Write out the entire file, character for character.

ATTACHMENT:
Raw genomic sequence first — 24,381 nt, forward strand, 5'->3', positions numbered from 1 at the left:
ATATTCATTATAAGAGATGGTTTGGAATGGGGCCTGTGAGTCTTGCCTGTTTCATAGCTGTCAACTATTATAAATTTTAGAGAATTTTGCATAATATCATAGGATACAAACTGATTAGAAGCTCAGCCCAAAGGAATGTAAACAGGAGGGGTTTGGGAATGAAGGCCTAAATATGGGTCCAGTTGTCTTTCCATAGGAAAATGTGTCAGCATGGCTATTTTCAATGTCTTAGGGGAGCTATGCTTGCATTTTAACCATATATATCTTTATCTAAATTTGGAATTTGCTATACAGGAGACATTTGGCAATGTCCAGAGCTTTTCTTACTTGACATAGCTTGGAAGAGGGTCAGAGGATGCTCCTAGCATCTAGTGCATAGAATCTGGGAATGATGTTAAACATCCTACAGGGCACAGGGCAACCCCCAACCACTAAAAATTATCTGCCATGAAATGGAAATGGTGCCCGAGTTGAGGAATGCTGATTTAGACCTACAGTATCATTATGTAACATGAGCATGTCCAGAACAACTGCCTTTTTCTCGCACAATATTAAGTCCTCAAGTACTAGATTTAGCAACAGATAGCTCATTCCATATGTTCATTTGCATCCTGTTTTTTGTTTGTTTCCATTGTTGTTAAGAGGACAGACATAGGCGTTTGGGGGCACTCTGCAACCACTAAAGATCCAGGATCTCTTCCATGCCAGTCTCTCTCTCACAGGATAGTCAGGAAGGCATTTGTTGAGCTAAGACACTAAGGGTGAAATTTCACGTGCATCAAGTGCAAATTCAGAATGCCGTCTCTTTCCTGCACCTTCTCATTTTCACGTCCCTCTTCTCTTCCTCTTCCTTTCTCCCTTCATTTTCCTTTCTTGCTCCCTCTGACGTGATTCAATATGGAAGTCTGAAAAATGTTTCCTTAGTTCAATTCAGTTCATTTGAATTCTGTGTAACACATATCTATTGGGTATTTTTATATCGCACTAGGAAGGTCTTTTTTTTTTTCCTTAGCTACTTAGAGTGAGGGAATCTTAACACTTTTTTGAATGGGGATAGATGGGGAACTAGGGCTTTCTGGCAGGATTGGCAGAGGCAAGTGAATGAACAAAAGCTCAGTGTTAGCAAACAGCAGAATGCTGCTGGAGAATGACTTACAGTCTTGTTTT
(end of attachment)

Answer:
Raw genomic sequence first — 24,381 nt, forward strand, 5'->3', positions numbered from 1 at the left:
ATATTCATTATAAGAGATGGTTTGGAATGGGGCCTGTGAGTCTTGCCTGTTTCATAGCTGTCAACTATTATAAATTTTAGAGAATTTTGCATAATATCATAGGATACAAACTGATTAGAAGCTCAGCCCAAAGGAATGTAAACAGGAGGGGTTTGGGAATGAAGGCCTAAATATGGGTCCAGTTGTCTTTCCATAGGAAAATGTGTCAGCATGGCTATTTTCAATGTCTTAGGGGAGCTATGCTTGCATTTTAACCATATATATCTTTATCTAAATTTGGAATTTGCTATACAGGAGACATTTGGCAATGTCCAGAGCTTTTCTTACTTGACATAGCTTGGAAGAGGGTCAGAGGATGCTCCTAGCATCTAGTGCATAGAATCTGGGAATGATGTTAAACATCCTACAGGGCACAGGGCAACCCCCAACCACTAAAAATTATCTGCCATGAAATGGAAATGGTGCCCGAGTTGAGGAATGCTGATTTAGACCTACAGTATCATTATGTAACATGAGCATGTCCAGAACAACTGCCTTTTTCTCGCACAATATTAAGTCCTCAAGTACTAGATTTAGCAACAGATAGCTCATTCCATATGTTCATTTGCATCCTGTTTTTTGTTTGTTTCCATTGTTGTTAAGAGGACAGACATAGGCGTTTGGGGGCACTCTGCAACCACTAAAGATCCAGGATCTCTTCCATGCCAGTCTCTCTCTCACAGGATAGTCAGGAAGGCATTTGTTGAGCTAAGACACTAAGGGTGAAATTTCACGTGCATCAAGTGCAAATTCAGAATGCCGTCTCTTTCCTGCACCTTCTCATTTTCACGTCCCTCTTCTCTTCCTCTTCCTTTCTCCCTTCATTTTCCTTTCTTGCTCCCTCTGACGTGATTCAATATGGAAGTCTGAAAAATGTTTCCTTAGTTCAATTCAGTTCATTTGAATTCTGTGTAACACATATCTATTGGGTATTTTTATATCGCACTAGGAAGGTCTTTTTTTTTTTCCTTAGCTACTTAGAGTGAGGGAATCTTAACACTTTTTTGAATGGGGATAGATGGGGAACTAGGGCTTTCTGGCAGGATTGGCAGAGGCAAGTGAATGAACAAAAGCTCAGTGTTAGCAAACAGCAGAATGCTGCTGGAGAATGACTTACAGTCTTGTTTT